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Frankie Pierce Park, Part 2

Back in August,  Olasubomi Aka-Bashorun and  Anthony Billups of Music City Murals did a series of murals in the new Frankie Pierce Park. I wrote about the main one in Frankie Pierce Park, Part 1. That mural is on a long wall on the east side of the park, while this is one of two along a railroad underpass on the southwest side of the park.

Frankie Pierce Park is a green space that includes a children’s playground that was built as a public-private partnership between Capitol View, a massive multi-block development, and Metro Parks. It lies in a triangle of land between two elevated railroad lines that separate Capitol View from Capitol Hill.

It honors one of Nashville’s most important Black activists, J. Franke Pierce.  Pierce was a civil rights activist who played an important part in the women’s suffrage movement in Nashville, and who opened the Tennessee Vocational School for Colored Girls in 1923, which remained open until 1979.

It is her key role in the votes for women campaign in Nashville that is the subject of this mural. A parade of women in the long, white dresses of suffragettes dominates the scene. One of them carries a sign that reads, “August 18, 1920.” That was the day Tennessee became the crucial 36th state to ratify the Nineteenth Amendment, which guaranteed women the right to vote. Of course, Pierce, as a Black woman in the Jim Crow South, was not able to fully exercise that right even after the amendment passed.

The mural includes a quote from Pierce: “We asking only one thing – a square deal.” (May 1920)

Pierce Quote mural Nashville street art

Below you can see it in context with the other underpass mural. If you were standing where this picture was taken, the main mural would be behind you and to your right. The park is to your right in this photo. You can see some of the Capitol View development on the other side of the railroad bridge.

Underpass murals Nashville street art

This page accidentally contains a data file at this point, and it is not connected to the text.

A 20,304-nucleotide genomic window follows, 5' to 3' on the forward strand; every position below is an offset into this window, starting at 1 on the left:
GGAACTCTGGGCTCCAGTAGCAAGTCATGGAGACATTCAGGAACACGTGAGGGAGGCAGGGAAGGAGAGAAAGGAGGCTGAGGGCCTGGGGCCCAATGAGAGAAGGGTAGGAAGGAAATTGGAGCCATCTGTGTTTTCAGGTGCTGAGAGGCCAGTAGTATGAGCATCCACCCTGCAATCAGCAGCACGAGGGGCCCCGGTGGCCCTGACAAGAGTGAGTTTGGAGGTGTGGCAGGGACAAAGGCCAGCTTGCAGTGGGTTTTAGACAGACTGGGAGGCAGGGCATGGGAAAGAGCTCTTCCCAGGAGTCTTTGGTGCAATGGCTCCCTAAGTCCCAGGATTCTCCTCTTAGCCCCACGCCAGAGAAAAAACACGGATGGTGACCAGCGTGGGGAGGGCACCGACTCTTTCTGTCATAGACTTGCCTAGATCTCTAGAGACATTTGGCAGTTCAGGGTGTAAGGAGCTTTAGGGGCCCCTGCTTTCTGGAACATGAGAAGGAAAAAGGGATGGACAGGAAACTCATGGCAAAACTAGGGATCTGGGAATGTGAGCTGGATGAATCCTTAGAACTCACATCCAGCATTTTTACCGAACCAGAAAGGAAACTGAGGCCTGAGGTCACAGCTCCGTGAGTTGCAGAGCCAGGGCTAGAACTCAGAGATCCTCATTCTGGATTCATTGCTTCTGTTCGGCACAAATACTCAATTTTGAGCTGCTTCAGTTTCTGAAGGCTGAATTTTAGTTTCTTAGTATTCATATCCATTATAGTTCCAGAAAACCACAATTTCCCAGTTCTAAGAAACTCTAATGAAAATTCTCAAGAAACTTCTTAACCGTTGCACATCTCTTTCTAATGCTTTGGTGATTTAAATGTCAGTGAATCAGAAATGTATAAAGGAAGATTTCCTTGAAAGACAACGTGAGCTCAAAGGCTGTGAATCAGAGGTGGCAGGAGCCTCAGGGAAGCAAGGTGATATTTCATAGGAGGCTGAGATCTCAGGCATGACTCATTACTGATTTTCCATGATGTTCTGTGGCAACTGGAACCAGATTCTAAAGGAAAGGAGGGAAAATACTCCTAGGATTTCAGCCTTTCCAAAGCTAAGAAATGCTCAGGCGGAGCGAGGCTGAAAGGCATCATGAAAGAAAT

Located at 130 Lifeway Plaza. That’s the address of the park. The mural is found on the south end of the park, on the southern railroad underpass, right off of Nelson Merry Street. The easiest parking is off of Nelson Merry, which you can see in the bottom image, and at Capitol View.

Part 1

With a Capitol View

Graffiti Capitol street art mural Nashville

It’s been a while since I’ve put any “wild” graffiti on the blog, but this one caught my eye recently and I really like it. That skull in the middle of the tag is common in Nashville graffiti. A good example is the one featured in Staying power. This tag was surprisingly difficult to research because it lies in the midst of a massive development project, Capitol View. Capitol View lies on the north side of the part of Charlotte Avenue that was recently renamed Dr. Martin Luther King Jr. Boulevard, centered on 11th Avenue. When fully finished, it will take up six entire blocks running between MLK Blvd and Clinton Street three blocks north, while bordered by George L. Davis Blvd to the west and the railroad that roughly parallels 10th Avenue to the east. And about 10th Avenue – many of us have come to rely on Google Maps to stay up to date, but as of this writing it very much isn’t, (but it might be by the time you click that) and I could not make what I remember seeing jibe with the map. At one time, Gay Street crossed 10th Avenue and went under a railroad bridge to connect to a large, decrepit parking lot. That lot is now “Building E” of Capitol View and has a big sign on it that says “500,” as it’s official address is 500 11th Avenue. And the stretch of 10th that used to run between Nelson Merry Street and Lifeway Plaza? It’s been turned into an almost-finished park, that according to Capitol View’s Master Plan, will apparently be open to the public and linked to the greenway system. To get it, you have to go under the bridge, right where this graffiti is. Which means this graffiti probably counts as endangered art. Check it out soon.